Extension is a very common hitting cue. You hear it at all levels in both baseball and softball. But is that phrase even the best to use? In a previous article, I wrote about how the hitter creates top barrel speed and where the acceleration happens. In this article, I'm going to discuss what happens next, EXTENSION. Or to use an even better term, 'barrel release'.
Barrel extension in a swing has been cued the same way for a long time. Like many of you reading this, I had dozens, if not hundreds, of hitting lessons growing up, and apparently did not know the information I know now. Having said that, one cue I remember hearing a lot was "get to extension" or "get extended." Anybody who studies a high-level swing knows that the arms become extended. Below is a picture of what 'extension' or 'barrel release' looks like:
My problem with extension is that it does not happen the way it is being taught to many of our young players. What I mean is, in a high-level hitter, extension is ACTUALLY the "release" of the barrel, not the act of extending the arms.
Hitters are usually taught to "push" or "punch" through the contact of the ball. The problem is that pushing or activating the arms, will dramatically decrease the speed of the bat and encourage straight arms at contact, or 'Power V' position. Let's assume the hitter moves properly into his front side during his load, and his hands stay up and back while he's slotting the bat.
If the hitter's arms engage AT the ball and actively "extend" in the attempt to get to "extension," the connection between the batter's power (body movement and turn) and the barrel is disconnected. This 'bench pressing' of the barrel, instantly sucks all the power out of the swing.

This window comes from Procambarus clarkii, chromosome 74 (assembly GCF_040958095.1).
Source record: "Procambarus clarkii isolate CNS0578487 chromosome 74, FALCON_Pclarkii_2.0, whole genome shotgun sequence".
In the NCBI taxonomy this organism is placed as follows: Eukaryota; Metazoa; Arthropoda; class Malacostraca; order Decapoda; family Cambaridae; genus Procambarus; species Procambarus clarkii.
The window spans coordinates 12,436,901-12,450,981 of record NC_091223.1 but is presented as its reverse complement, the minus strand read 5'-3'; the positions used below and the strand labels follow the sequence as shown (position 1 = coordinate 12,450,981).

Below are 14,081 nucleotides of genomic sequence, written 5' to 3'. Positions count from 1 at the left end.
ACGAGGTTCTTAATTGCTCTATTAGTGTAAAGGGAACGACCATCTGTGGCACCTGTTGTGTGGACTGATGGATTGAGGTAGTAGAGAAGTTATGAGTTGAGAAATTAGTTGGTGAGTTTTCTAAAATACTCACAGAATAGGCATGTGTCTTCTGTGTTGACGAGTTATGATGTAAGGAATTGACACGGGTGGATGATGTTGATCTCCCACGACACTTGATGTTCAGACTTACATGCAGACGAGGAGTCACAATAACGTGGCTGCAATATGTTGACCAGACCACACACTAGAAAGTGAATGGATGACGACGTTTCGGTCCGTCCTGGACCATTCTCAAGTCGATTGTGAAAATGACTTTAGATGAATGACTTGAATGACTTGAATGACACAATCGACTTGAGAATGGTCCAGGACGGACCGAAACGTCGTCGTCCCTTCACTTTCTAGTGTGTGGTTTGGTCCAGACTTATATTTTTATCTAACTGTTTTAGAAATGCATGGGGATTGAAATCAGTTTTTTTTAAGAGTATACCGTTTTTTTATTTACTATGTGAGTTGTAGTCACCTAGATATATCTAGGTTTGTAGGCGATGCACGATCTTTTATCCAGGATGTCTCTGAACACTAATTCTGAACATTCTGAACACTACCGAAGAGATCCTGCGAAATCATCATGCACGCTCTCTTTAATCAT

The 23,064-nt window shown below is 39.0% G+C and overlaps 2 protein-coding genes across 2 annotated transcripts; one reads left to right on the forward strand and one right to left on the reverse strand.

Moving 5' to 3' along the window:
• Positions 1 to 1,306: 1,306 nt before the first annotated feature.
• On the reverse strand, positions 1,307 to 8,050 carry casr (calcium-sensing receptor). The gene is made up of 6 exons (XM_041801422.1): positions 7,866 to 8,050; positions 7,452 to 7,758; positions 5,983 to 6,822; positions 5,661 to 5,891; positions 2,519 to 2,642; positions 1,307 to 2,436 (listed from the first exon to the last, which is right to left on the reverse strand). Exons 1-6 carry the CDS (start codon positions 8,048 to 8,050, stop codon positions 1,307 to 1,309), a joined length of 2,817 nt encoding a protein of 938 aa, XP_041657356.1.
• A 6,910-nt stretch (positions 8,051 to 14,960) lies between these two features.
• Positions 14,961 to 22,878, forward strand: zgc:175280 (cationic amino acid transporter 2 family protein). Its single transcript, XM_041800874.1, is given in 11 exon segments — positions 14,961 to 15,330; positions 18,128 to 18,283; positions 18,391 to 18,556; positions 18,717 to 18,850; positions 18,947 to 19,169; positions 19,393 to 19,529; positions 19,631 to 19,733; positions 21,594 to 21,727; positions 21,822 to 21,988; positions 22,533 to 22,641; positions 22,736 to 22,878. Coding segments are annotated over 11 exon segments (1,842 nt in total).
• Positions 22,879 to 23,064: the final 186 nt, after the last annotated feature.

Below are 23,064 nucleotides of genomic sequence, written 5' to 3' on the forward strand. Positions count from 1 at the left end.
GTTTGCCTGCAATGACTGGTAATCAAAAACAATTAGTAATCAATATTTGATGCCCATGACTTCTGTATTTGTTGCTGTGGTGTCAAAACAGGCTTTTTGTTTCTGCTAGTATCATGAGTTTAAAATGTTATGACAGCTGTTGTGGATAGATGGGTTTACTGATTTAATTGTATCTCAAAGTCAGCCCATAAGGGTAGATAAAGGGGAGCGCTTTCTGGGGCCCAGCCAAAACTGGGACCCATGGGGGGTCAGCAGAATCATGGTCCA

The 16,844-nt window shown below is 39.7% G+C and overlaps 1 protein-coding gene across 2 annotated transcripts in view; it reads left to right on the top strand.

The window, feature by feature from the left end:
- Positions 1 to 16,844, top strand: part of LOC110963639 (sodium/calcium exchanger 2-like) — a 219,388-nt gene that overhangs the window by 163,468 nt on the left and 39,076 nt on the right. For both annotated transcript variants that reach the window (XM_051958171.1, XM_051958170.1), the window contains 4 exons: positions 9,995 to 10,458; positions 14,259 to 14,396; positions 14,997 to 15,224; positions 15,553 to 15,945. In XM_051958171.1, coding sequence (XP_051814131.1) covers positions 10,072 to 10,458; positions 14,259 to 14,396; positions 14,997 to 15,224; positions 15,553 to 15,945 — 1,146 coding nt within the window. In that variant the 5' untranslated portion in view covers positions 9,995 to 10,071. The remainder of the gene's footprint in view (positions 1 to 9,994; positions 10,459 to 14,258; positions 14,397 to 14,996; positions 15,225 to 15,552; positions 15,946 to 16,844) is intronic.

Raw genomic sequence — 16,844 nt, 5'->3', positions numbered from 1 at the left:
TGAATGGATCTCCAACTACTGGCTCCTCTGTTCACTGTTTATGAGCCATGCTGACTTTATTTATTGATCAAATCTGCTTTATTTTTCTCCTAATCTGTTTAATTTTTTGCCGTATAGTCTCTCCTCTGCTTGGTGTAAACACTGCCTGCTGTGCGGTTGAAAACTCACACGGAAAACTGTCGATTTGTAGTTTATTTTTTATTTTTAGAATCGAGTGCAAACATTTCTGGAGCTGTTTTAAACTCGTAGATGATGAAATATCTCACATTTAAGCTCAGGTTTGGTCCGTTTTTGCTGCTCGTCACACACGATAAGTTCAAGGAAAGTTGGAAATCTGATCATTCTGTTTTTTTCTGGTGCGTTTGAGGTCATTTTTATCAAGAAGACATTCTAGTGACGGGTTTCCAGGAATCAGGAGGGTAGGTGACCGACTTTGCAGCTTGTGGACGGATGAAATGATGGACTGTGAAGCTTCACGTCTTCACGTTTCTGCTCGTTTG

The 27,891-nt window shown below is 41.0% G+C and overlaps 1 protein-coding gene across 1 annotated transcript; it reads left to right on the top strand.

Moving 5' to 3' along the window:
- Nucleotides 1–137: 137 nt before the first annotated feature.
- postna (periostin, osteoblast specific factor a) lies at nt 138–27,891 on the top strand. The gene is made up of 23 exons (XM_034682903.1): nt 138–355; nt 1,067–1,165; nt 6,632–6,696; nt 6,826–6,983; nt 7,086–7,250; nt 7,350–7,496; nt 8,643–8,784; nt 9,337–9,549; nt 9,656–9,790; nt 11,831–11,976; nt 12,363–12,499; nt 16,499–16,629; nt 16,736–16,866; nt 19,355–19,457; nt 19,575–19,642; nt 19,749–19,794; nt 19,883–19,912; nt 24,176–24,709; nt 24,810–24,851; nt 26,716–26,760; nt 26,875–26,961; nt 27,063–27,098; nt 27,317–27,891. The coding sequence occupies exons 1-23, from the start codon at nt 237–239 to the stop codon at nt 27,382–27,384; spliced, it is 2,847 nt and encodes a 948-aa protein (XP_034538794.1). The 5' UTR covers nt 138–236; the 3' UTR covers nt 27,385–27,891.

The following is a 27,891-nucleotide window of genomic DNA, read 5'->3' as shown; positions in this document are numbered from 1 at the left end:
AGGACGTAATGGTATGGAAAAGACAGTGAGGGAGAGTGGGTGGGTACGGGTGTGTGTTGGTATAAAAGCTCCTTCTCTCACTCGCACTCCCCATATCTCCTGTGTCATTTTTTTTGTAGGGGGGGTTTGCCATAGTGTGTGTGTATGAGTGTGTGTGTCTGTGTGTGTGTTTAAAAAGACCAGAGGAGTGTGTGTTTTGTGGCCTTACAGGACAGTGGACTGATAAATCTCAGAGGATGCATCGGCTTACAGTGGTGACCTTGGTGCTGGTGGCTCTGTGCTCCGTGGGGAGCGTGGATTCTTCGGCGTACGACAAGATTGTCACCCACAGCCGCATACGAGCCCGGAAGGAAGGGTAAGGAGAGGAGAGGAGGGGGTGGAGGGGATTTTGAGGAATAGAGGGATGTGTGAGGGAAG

Check out our medicine ball series that help hitters feel the release of the bat using just a med ball:
Going back to my last article on early acceleration, (which you can read here), bat speed must be created early for the barrel to release properly. Remember, problems at, or after contact, will always be created early in the swing. Your first mistake is always your worst mistake. Fixing extension must first be addressed at the very beginning of the batter's movement.
No matter how hard you try, you will never push the bat as far as you can throw it. Remember, correct body movement and footwork are the keys to a good release. Once the footwork and turn are established in your hitter, work on feeling the release. The hitter should just ALLOW the barrel to continue onward and upward, without the use of their arms. In the video below, is Josh Hamilton actually driving his hands (arms) down to this pitch, with "A to C" mechanics, like the All-Shores Academy video? If so...how does he do this?